Spousal Incompetency and the Charter
Osgoode Hall Law Journal, Vol. 34, p. 411, 1996
50 Pages Posted: 28 Jul 2008
This article considers the effect of the Canadian Charter of Rights and Freedoms on the rule of spousal incompetency in criminal proceedings. The rule is arguably under-inclusive, in that it is not available to protect opposite-sex couples who are not legally married or same-sex couples; on the other hand, the rule is arguably offensive to the modem conception of marriage. The Charter arguments for each of these positions are considered, and it is submitted that the Charter requires the rule of spousal incompetency, whatever it is, to apply equally to legally married couples, to cohabitants, and to same-sex couples. A rule of spousal incompetency that arguably reconciles the modem conception of marriage with the interest protected by the rule of spousal incompetency is then considered. This rule would make the spouse a competent but not compellable witness for the prosecution. Various considerations of law and policy militate against giving the spouse this decision; the real choice is between maintaining the existing rule of incompetency and making the spouse competent and compellable for the Crown. It is submitted that the arguments on either side of this choice are so evenly balanced that any change should be made by Parliament rather than by the courts.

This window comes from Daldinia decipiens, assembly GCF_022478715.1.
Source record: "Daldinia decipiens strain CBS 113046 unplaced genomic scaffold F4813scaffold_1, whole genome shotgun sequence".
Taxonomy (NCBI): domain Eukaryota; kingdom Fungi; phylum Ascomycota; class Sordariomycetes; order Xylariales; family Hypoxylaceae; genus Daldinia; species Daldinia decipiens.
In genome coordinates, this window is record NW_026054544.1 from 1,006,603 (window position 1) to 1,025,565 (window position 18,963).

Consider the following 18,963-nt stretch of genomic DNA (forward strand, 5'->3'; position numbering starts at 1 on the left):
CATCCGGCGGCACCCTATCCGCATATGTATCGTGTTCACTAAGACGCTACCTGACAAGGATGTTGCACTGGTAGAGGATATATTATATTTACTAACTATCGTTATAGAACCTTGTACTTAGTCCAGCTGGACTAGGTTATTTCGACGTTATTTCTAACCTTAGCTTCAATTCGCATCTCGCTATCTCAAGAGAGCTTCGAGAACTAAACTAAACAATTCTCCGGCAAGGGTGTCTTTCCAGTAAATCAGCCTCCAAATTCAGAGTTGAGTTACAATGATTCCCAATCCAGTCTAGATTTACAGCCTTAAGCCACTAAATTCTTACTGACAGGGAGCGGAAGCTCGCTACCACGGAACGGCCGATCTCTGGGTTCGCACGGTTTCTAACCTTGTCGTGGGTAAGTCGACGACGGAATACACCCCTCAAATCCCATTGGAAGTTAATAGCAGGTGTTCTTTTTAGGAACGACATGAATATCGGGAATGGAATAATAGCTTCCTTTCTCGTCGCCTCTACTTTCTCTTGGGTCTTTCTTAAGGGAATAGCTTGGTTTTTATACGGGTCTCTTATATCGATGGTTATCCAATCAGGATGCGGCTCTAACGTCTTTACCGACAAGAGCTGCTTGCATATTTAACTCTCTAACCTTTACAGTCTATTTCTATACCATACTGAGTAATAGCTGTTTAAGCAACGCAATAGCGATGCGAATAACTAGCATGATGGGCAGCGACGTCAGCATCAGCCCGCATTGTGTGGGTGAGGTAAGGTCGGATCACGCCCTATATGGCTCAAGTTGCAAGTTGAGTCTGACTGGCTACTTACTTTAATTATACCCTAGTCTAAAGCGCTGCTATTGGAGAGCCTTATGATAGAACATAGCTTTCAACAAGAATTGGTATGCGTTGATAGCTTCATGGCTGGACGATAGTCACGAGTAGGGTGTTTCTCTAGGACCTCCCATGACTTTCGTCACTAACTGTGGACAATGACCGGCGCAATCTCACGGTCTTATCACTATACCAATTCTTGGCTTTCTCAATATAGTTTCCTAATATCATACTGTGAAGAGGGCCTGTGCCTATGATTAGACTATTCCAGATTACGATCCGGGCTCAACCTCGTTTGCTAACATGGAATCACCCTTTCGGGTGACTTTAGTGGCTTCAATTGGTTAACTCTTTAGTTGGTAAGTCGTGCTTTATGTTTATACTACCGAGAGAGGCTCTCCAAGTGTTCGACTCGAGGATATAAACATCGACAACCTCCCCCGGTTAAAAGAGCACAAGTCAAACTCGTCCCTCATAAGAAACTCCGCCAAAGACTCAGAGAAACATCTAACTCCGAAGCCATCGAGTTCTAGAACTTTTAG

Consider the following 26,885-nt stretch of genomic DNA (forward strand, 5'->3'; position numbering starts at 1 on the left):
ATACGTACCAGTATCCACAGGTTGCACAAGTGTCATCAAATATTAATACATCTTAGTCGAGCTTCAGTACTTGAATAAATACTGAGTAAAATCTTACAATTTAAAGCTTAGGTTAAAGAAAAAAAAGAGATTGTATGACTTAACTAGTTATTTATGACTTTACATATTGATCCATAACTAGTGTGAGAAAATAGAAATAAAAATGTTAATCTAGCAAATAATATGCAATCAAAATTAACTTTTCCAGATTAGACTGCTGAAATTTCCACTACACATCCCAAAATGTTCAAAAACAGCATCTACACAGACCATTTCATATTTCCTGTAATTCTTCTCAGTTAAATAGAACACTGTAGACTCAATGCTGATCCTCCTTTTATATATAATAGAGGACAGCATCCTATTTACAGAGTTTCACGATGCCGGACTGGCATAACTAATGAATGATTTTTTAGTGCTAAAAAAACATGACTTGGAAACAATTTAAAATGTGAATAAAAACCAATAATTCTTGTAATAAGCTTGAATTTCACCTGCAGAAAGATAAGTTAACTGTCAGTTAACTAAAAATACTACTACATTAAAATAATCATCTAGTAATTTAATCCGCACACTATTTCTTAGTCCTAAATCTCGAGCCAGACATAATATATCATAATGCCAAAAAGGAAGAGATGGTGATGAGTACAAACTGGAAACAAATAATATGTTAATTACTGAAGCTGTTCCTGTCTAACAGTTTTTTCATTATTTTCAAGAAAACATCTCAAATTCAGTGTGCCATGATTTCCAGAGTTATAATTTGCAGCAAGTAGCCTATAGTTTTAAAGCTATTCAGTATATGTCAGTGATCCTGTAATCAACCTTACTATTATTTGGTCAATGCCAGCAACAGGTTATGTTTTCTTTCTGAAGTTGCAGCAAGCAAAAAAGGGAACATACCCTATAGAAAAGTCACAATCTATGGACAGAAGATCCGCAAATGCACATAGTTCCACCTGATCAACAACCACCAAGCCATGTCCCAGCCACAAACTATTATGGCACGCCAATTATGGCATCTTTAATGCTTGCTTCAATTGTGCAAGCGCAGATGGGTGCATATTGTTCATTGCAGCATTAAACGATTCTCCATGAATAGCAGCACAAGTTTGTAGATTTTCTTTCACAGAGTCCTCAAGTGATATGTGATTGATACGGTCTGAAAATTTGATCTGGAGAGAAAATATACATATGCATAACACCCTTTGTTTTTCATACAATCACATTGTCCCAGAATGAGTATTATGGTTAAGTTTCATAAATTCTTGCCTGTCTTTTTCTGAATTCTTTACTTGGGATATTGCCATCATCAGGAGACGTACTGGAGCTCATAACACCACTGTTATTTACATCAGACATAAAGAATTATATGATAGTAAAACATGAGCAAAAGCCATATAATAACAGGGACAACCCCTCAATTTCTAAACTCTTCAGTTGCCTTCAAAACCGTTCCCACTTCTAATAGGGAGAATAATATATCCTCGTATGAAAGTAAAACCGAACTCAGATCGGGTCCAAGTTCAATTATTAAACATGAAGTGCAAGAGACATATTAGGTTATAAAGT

Suggested Citation: Suggested Citation